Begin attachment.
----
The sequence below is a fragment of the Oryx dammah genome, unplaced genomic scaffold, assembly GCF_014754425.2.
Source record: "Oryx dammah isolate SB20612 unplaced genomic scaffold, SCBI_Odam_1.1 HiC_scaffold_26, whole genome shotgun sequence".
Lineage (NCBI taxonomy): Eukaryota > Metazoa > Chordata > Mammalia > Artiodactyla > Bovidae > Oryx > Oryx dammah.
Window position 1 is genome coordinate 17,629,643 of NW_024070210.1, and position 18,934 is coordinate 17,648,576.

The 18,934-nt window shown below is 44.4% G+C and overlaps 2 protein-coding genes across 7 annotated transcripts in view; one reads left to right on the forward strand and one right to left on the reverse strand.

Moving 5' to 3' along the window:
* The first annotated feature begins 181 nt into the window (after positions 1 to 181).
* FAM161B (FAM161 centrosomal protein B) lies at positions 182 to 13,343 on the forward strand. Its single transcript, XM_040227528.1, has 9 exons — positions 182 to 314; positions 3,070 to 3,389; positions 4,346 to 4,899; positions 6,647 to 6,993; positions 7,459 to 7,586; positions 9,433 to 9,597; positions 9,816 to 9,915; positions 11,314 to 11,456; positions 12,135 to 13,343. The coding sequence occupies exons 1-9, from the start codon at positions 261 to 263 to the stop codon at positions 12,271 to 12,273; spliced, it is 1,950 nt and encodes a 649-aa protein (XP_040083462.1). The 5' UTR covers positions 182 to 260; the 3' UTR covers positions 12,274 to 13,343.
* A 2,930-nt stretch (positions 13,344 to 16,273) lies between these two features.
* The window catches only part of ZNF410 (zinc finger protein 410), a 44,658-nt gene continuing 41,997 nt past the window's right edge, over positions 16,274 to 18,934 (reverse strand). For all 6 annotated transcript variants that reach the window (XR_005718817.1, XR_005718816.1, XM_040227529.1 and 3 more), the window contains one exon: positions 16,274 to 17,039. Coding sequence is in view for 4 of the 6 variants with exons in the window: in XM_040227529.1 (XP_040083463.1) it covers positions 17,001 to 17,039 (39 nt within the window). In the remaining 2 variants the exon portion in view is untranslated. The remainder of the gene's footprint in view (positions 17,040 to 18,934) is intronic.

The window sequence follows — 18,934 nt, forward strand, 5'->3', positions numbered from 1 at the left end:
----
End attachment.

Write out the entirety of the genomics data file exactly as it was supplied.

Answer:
The sequence below is a fragment of the Oryx dammah genome, unplaced genomic scaffold, assembly GCF_014754425.2.
Source record: "Oryx dammah isolate SB20612 unplaced genomic scaffold, SCBI_Odam_1.1 HiC_scaffold_26, whole genome shotgun sequence".
Lineage (NCBI taxonomy): Eukaryota > Metazoa > Chordata > Mammalia > Artiodactyla > Bovidae > Oryx > Oryx dammah.
Window position 1 is genome coordinate 17,629,643 of NW_024070210.1, and position 18,934 is coordinate 17,648,576.

The 18,934-nt window shown below is 44.4% G+C and overlaps 2 protein-coding genes across 7 annotated transcripts in view; one reads left to right on the forward strand and one right to left on the reverse strand.

Moving 5' to 3' along the window:
* The first annotated feature begins 181 nt into the window (after positions 1 to 181).
* FAM161B (FAM161 centrosomal protein B) lies at positions 182 to 13,343 on the forward strand. Its single transcript, XM_040227528.1, has 9 exons — positions 182 to 314; positions 3,070 to 3,389; positions 4,346 to 4,899; positions 6,647 to 6,993; positions 7,459 to 7,586; positions 9,433 to 9,597; positions 9,816 to 9,915; positions 11,314 to 11,456; positions 12,135 to 13,343. The coding sequence occupies exons 1-9, from the start codon at positions 261 to 263 to the stop codon at positions 12,271 to 12,273; spliced, it is 1,950 nt and encodes a 649-aa protein (XP_040083462.1). The 5' UTR covers positions 182 to 260; the 3' UTR covers positions 12,274 to 13,343.
* A 2,930-nt stretch (positions 13,344 to 16,273) lies between these two features.
* The window catches only part of ZNF410 (zinc finger protein 410), a 44,658-nt gene continuing 41,997 nt past the window's right edge, over positions 16,274 to 18,934 (reverse strand). For all 6 annotated transcript variants that reach the window (XR_005718817.1, XR_005718816.1, XM_040227529.1 and 3 more), the window contains one exon: positions 16,274 to 17,039. Coding sequence is in view for 4 of the 6 variants with exons in the window: in XM_040227529.1 (XP_040083463.1) it covers positions 17,001 to 17,039 (39 nt within the window). In the remaining 2 variants the exon portion in view is untranslated. The remainder of the gene's footprint in view (positions 17,040 to 18,934) is intronic.

The window sequence follows — 18,934 nt, forward strand, 5'->3', positions numbered from 1 at the left end: